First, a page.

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Gulf Undersea India transmission system

Logo of the Gulf Cooperation Council and the flag of India being joined together like a puzzle piece. Map of the world in the background.

Super-grids hold great potential. In this analysis we examine a ‘no-regrets’ interconnector made feasible by recent drops in solar prices.

India has seen rapid increases in GDP, energy access, and population in recent decades, more than doubling its overall energy consumption since 2000. Meanwhile, India produces approximately 70% of its electricity from coal. With electricity demand only projected to grow in the coming years, the Government of India has pledged to install 450 GW of renewable energy by 2030. 

The Gulf Cooperation Council (GCC) countries, meanwhile, have comparatively small populations with excellent renewable energy resources, particularly solar. The ability to trade power between these two regions could potentially provide India with a highly reliable carbon-free power source. At the same time, it can motivate the shift to a low carbon economy in the GCC and add a new market for its solar power. The provided data in this article relate to the current makeup of the energy systems of both regions, renewable resource potentials, and projections of future demand. The data have been compiled from numerous sources, mainly government and international agencies.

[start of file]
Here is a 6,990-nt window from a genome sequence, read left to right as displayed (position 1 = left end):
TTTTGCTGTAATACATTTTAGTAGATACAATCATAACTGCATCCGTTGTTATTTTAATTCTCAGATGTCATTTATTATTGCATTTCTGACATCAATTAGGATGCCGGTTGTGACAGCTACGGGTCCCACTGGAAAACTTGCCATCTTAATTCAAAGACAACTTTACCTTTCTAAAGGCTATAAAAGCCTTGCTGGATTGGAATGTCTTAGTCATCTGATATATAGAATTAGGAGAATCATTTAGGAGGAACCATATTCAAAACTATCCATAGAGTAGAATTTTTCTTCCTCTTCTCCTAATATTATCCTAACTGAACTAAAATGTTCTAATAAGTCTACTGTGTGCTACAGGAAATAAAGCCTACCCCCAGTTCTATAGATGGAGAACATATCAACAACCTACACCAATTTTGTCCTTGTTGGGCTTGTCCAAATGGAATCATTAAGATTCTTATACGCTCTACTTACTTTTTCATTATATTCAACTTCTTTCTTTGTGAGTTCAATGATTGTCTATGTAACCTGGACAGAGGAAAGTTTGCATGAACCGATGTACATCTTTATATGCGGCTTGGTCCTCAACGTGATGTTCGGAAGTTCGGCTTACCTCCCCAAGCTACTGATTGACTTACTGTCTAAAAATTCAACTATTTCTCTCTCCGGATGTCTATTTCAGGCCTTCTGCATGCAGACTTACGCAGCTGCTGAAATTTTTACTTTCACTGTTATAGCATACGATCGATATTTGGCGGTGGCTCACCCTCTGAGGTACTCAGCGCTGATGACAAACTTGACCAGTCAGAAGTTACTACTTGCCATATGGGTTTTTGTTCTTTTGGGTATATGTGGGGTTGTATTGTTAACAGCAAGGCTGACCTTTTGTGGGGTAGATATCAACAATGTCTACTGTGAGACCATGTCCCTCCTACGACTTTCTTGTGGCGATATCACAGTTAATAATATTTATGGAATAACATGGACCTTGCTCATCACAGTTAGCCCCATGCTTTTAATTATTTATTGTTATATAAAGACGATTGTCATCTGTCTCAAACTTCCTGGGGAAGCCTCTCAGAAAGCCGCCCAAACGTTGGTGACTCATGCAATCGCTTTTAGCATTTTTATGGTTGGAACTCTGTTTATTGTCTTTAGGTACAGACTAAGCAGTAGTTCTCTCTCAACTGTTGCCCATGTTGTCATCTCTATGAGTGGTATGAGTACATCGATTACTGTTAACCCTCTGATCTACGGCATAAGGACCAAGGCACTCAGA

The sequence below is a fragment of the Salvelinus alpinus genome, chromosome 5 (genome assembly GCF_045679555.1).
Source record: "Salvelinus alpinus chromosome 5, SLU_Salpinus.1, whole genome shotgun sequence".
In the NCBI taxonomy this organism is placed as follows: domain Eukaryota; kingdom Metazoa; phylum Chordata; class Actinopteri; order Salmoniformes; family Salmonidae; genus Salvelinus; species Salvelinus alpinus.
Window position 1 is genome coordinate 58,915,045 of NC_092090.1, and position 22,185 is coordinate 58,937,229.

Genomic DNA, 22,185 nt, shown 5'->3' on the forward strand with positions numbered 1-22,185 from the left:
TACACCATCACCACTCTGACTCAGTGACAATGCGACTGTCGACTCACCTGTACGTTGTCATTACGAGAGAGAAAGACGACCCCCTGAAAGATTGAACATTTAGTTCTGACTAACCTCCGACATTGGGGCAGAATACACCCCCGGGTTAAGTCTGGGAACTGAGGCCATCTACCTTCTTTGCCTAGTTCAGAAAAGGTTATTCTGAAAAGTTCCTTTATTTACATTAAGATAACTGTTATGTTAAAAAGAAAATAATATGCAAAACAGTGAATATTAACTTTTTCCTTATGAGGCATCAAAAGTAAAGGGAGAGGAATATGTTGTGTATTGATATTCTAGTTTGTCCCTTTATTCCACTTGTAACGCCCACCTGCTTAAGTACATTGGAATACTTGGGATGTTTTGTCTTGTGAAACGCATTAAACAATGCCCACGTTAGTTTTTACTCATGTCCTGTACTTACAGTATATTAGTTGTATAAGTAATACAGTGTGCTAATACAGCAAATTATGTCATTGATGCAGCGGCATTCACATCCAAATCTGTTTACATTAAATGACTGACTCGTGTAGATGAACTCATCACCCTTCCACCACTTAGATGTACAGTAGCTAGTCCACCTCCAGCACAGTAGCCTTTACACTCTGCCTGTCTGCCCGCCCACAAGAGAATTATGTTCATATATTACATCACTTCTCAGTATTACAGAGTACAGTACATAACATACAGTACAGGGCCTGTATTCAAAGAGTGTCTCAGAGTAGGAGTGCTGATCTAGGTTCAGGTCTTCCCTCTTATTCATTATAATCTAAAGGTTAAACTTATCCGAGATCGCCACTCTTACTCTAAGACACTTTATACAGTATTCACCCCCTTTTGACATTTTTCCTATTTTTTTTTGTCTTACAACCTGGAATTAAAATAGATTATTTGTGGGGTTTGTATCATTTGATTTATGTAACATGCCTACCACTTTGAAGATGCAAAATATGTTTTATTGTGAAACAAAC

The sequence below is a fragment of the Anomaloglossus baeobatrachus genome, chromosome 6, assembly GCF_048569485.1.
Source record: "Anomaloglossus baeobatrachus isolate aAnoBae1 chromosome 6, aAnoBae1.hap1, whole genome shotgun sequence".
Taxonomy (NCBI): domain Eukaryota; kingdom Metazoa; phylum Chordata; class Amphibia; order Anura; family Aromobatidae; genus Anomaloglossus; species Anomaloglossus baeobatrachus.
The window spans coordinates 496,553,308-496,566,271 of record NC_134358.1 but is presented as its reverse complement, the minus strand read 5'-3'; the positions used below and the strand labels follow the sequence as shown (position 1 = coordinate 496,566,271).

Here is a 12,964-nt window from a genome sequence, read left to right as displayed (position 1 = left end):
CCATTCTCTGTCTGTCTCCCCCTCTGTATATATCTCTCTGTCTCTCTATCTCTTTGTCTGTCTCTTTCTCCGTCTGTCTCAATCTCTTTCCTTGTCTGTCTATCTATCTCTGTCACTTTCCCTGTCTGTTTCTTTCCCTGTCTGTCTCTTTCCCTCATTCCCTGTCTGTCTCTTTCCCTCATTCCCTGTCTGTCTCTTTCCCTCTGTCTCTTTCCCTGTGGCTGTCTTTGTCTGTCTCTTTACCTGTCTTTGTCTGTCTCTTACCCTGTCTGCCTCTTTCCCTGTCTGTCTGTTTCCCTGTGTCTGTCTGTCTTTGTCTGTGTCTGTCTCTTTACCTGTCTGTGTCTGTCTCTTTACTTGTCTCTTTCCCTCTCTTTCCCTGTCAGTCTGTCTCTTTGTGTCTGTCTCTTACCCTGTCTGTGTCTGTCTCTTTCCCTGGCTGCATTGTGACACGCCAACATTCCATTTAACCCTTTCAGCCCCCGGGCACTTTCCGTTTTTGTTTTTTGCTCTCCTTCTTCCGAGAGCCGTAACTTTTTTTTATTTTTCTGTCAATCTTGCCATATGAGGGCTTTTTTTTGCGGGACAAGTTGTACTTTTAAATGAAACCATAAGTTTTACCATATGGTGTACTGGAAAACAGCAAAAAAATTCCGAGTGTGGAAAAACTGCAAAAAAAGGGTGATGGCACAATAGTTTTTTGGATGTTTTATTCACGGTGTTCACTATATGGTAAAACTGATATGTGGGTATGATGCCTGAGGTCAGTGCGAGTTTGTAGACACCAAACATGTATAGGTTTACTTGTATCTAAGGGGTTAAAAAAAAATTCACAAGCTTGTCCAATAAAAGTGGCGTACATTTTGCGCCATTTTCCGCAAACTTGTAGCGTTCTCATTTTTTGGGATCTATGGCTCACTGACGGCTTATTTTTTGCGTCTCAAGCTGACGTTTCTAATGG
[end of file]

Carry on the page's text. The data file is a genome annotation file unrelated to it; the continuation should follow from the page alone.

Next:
Contributing partners

  • Abhishek Shivakumar, Climate Compatible Growth, UK
  • Adam Hawkes, Imperial College London, UK
  • Chris Arderne, Climate Compatible Growth, UK
  • Lucas Kruitwagen, University of Oxford, UK 
  • Mark Howells, Imperial College London, UK; Loughborough University, UK
  • Miles Weinstein, Climate Compatible Growth, UK
  • Sebastian Spiteri, Climate Compatible Growth, UK 
  • Will Usher, Energy Department, Royal Institute of Technology (KTH), Sweden
  • Youssef Almulla, Energy Department, Royal Institute of Technology (KTH), Sweden